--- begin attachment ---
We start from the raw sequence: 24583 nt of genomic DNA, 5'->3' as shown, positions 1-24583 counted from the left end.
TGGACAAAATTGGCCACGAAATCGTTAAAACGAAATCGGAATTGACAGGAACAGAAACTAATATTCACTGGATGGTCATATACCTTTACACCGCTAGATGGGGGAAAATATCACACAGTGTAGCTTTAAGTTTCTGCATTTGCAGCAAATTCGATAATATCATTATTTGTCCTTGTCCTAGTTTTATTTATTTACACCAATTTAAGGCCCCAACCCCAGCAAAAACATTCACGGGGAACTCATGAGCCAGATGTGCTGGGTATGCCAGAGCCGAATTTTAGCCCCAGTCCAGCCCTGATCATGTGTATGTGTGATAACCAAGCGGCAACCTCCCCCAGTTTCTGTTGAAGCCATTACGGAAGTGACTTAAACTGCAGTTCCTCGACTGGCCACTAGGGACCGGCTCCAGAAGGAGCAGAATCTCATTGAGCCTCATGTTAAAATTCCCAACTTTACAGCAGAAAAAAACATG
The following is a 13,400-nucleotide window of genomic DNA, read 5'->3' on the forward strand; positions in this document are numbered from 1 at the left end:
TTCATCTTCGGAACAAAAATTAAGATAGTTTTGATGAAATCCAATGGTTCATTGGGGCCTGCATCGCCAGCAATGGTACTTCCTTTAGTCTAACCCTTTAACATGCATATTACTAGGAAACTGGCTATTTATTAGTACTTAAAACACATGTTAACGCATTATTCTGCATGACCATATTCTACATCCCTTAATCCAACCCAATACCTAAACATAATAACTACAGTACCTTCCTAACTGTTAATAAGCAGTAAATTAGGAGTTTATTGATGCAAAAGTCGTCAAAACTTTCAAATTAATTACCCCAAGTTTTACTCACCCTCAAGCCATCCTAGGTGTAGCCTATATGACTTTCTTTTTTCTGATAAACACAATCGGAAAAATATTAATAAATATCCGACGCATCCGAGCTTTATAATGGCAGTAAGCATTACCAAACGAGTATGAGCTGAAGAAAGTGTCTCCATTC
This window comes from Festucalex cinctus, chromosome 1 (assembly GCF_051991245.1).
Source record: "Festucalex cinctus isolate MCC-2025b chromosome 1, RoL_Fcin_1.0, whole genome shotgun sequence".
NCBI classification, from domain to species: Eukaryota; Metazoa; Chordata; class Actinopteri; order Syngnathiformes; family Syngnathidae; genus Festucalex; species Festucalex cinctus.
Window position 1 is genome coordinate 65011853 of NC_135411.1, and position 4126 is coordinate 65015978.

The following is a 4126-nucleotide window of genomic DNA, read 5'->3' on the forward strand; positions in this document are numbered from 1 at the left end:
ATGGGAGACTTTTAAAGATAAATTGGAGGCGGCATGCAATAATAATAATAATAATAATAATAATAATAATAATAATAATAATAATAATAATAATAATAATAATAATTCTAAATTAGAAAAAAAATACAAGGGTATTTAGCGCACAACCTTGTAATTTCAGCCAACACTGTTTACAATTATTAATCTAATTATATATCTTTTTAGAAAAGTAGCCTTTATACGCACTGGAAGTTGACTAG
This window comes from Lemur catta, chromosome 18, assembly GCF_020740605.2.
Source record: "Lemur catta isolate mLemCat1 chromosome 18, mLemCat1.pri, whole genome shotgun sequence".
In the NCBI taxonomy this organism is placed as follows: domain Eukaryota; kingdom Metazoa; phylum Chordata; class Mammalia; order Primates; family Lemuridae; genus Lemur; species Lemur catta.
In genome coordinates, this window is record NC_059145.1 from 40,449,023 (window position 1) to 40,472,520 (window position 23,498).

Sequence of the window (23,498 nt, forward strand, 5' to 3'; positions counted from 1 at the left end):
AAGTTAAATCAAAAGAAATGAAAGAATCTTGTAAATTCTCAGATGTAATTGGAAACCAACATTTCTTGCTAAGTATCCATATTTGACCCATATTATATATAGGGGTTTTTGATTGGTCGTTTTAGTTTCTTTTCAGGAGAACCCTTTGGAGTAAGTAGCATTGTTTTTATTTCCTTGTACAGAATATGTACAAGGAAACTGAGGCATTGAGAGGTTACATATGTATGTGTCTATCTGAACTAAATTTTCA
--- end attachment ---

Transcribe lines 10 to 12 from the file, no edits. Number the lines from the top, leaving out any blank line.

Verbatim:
ATGGGAGACTTTTAAAGATAAATTGGAGGCGGCATGCAATAATAATAATAATAATAATAATAATAATAATAATAATAATAATAATAATAATAATAATAATAATAATTCTAAATTAGAAAAAAAATACAAGGGTATTTAGCGCACAACCTTGTAATTTCAGCCAACACTGTTTACAATTATTAATCTAATTATATATCTTTTTAGAAAAGTAGCCTTTATACGCACTGGAAGTTGACTAG
This window comes from Lemur catta, chromosome 18, assembly GCF_020740605.2.
Source record: "Lemur catta isolate mLemCat1 chromosome 18, mLemCat1.pri, whole genome shotgun sequence".